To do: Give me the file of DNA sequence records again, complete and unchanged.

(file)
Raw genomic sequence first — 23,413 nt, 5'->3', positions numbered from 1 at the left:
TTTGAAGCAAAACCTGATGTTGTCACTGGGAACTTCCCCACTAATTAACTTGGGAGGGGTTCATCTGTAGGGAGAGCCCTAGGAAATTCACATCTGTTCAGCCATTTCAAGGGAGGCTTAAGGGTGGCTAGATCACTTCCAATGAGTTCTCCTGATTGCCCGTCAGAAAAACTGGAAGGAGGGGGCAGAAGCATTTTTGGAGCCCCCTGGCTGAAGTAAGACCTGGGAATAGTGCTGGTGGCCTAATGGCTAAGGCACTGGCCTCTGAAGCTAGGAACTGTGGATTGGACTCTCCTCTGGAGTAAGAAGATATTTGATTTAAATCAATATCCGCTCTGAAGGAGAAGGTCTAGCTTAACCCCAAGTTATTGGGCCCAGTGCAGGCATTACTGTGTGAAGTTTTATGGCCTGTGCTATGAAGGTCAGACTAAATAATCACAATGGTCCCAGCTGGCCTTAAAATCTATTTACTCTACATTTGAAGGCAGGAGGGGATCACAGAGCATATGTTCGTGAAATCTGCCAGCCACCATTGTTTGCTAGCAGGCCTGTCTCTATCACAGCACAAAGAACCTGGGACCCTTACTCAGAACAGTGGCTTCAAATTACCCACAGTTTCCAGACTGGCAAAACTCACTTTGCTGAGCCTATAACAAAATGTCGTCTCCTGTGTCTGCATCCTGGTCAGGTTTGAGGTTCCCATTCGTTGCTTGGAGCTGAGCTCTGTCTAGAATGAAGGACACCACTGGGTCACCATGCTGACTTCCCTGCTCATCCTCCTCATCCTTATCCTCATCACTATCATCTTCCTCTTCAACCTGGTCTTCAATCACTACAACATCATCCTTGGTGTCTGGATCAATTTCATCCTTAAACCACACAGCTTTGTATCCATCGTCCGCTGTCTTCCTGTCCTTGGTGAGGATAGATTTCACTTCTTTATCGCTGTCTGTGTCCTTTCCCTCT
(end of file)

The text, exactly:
Raw genomic sequence first — 23,413 nt, 5'->3', positions numbered from 1 at the left:
TTTGAAGCAAAACCTGATGTTGTCACTGGGAACTTCCCCACTAATTAACTTGGGAGGGGTTCATCTGTAGGGAGAGCCCTAGGAAATTCACATCTGTTCAGCCATTTCAAGGGAGGCTTAAGGGTGGCTAGATCACTTCCAATGAGTTCTCCTGATTGCCCGTCAGAAAAACTGGAAGGAGGGGGCAGAAGCATTTTTGGAGCCCCCTGGCTGAAGTAAGACCTGGGAATAGTGCTGGTGGCCTAATGGCTAAGGCACTGGCCTCTGAAGCTAGGAACTGTGGATTGGACTCTCCTCTGGAGTAAGAAGATATTTGATTTAAATCAATATCCGCTCTGAAGGAGAAGGTCTAGCTTAACCCCAAGTTATTGGGCCCAGTGCAGGCATTACTGTGTGAAGTTTTATGGCCTGTGCTATGAAGGTCAGACTAAATAATCACAATGGTCCCAGCTGGCCTTAAAATCTATTTACTCTACATTTGAAGGCAGGAGGGGATCACAGAGCATATGTTCGTGAAATCTGCCAGCCACCATTGTTTGCTAGCAGGCCTGTCTCTATCACAGCACAAAGAACCTGGGACCCTTACTCAGAACAGTGGCTTCAAATTACCCACAGTTTCCAGACTGGCAAAACTCACTTTGCTGAGCCTATAACAAAATGTCGTCTCCTGTGTCTGCATCCTGGTCAGGTTTGAGGTTCCCATTCGTTGCTTGGAGCTGAGCTCTGTCTAGAATGAAGGACACCACTGGGTCACCATGCTGACTTCCCTGCTCATCCTCCTCATCCTTATCCTCATCACTATCATCTTCCTCTTCAACCTGGTCTTCAATCACTACAACATCATCCTTGGTGTCTGGATCAATTTCATCCTTAAACCACACAGCTTTGTATCCATCGTCCGCTGTCTTCCTGTCCTTGGTGAGGATAGATTTCACTTCTTTATCGCTGTCTGTGTCCTTTCCCTCT